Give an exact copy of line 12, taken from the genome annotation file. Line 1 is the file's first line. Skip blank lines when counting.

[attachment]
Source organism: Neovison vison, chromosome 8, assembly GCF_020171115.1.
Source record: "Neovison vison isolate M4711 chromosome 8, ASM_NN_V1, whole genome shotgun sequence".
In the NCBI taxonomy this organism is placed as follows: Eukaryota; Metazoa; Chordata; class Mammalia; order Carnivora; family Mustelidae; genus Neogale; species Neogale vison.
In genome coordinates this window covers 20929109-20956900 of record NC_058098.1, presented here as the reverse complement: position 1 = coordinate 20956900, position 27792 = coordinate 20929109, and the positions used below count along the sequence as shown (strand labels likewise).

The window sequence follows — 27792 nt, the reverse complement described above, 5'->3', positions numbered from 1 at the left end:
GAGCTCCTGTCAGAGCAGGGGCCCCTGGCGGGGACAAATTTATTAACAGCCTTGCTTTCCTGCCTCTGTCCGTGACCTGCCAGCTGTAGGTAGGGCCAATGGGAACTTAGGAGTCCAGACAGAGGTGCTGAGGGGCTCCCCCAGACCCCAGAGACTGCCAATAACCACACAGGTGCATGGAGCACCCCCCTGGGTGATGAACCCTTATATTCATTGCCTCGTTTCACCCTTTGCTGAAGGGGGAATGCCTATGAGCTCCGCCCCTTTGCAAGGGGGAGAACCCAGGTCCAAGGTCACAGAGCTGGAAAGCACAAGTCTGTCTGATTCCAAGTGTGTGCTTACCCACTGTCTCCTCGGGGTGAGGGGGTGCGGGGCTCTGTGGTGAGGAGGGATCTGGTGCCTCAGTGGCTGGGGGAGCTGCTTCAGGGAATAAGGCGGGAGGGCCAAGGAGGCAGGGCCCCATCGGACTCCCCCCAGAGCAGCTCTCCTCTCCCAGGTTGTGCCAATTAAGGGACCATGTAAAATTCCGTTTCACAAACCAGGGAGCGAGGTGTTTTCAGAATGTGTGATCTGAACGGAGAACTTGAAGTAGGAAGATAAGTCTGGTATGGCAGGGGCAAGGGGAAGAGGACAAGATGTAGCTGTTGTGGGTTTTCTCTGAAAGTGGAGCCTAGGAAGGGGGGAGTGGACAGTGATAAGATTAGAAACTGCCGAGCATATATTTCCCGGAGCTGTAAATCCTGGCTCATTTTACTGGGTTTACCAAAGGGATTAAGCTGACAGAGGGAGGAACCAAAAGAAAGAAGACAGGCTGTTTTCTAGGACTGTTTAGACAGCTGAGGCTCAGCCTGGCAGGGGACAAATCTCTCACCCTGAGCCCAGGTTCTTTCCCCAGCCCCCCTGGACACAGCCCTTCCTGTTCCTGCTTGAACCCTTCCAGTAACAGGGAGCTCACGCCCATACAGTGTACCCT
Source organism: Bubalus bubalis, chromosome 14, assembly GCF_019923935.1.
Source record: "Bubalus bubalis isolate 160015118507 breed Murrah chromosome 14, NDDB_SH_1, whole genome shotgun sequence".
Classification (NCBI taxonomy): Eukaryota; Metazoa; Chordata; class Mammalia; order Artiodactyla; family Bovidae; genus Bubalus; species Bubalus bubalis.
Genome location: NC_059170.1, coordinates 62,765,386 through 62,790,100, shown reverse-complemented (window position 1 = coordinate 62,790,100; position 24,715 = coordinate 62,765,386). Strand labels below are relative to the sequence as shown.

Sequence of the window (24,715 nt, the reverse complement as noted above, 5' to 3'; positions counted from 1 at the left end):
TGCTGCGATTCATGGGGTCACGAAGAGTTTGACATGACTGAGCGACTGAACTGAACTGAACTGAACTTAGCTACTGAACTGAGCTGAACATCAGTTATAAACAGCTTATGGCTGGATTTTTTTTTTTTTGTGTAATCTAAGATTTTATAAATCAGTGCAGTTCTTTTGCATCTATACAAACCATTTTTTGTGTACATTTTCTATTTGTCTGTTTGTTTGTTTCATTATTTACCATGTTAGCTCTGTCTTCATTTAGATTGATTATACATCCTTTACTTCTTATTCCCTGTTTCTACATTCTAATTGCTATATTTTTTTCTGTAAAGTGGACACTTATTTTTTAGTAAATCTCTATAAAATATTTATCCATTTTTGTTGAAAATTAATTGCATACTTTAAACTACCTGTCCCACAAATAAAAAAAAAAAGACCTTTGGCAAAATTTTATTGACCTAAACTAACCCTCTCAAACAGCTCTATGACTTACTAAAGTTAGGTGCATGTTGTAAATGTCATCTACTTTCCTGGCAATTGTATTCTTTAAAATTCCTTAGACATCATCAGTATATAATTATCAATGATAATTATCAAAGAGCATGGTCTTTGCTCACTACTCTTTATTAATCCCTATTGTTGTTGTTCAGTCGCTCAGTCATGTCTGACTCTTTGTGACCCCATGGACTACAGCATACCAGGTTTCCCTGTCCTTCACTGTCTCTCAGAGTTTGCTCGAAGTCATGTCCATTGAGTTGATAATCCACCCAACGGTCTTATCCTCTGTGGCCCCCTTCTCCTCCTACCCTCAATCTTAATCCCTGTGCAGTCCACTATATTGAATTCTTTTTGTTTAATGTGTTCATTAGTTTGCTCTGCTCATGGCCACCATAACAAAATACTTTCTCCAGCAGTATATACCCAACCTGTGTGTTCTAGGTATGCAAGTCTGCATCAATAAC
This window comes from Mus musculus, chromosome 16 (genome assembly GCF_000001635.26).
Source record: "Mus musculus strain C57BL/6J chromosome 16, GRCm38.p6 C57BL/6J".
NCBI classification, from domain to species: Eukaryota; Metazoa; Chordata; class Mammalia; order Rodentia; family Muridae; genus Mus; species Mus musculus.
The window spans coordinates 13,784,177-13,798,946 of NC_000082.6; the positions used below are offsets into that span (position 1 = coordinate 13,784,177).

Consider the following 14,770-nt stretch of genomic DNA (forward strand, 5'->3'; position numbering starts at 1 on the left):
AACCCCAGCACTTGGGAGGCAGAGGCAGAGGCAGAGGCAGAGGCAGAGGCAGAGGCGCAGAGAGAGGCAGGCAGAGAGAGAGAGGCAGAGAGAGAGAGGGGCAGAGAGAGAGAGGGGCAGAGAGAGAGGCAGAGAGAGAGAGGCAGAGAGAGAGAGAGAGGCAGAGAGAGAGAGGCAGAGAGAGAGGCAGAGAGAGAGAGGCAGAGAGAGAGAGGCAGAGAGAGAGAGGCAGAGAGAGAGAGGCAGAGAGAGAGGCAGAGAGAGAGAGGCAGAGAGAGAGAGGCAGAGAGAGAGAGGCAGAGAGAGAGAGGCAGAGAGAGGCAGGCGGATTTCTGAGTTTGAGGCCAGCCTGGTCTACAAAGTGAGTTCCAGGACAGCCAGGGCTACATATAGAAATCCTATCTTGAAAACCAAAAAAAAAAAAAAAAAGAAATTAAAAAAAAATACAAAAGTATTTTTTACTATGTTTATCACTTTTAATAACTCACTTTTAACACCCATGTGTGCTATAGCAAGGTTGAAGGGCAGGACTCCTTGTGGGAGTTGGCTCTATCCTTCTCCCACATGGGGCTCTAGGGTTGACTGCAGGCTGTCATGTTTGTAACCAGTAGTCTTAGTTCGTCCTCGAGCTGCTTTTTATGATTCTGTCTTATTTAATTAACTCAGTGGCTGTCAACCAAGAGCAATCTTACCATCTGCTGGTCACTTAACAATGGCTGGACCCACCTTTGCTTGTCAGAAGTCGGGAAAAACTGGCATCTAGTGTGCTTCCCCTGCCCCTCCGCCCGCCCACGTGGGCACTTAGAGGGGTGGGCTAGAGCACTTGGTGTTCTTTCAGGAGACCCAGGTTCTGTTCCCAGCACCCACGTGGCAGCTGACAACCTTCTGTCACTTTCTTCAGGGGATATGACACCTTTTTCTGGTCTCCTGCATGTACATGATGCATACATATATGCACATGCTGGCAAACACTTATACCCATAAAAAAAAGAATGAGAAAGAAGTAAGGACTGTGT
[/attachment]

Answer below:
TGCTGCGATTCATGGGGTCACGAAGAGTTTGACATGACTGAGCGACTGAACTGAACTGAACTGAACTTAGCTACTGAACTGAGCTGAACATCAGTTATAAACAGCTTATGGCTGGATTTTTTTTTTTTTGTGTAATCTAAGATTTTATAAATCAGTGCAGTTCTTTTGCATCTATACAAACCATTTTTTGTGTACATTTTCTATTTGTCTGTTTGTTTGTTTCATTATTTACCATGTTAGCTCTGTCTTCATTTAGATTGATTATACATCCTTTACTTCTTATTCCCTGTTTCTACATTCTAATTGCTATATTTTTTTCTGTAAAGTGGACACTTATTTTTTAGTAAATCTCTATAAAATATTTATCCATTTTTGTTGAAAATTAATTGCATACTTTAAACTACCTGTCCCACAAATAAAAAAAAAAAGACCTTTGGCAAAATTTTATTGACCTAAACTAACCCTCTCAAACAGCTCTATGACTTACTAAAGTTAGGTGCATGTTGTAAATGTCATCTACTTTCCTGGCAATTGTATTCTTTAAAATTCCTTAGACATCATCAGTATATAATTATCAATGATAATTATCAAAGAGCATGGTCTTTGCTCACTACTCTTTATTAATCCCTATTGTTGTTGTTCAGTCGCTCAGTCATGTCTGACTCTTTGTGACCCCATGGACTACAGCATACCAGGTTTCCCTGTCCTTCACTGTCTCTCAGAGTTTGCTCGAAGTCATGTCCATTGAGTTGATAATCCACCCAACGGTCTTATCCTCTGTGGCCCCCTTCTCCTCCTACCCTCAATCTTAATCCCTGTGCAGTCCACTATATTGAATTCTTTTTGTTTAATGTGTTCATTAGTTTGCTCTGCTCATGGCCACCATAACAAAATACTTTCTCCAGCAGTATATACCCAACCTGTGTGTTCTAGGTATGCAAGTCTGCATCAATAAC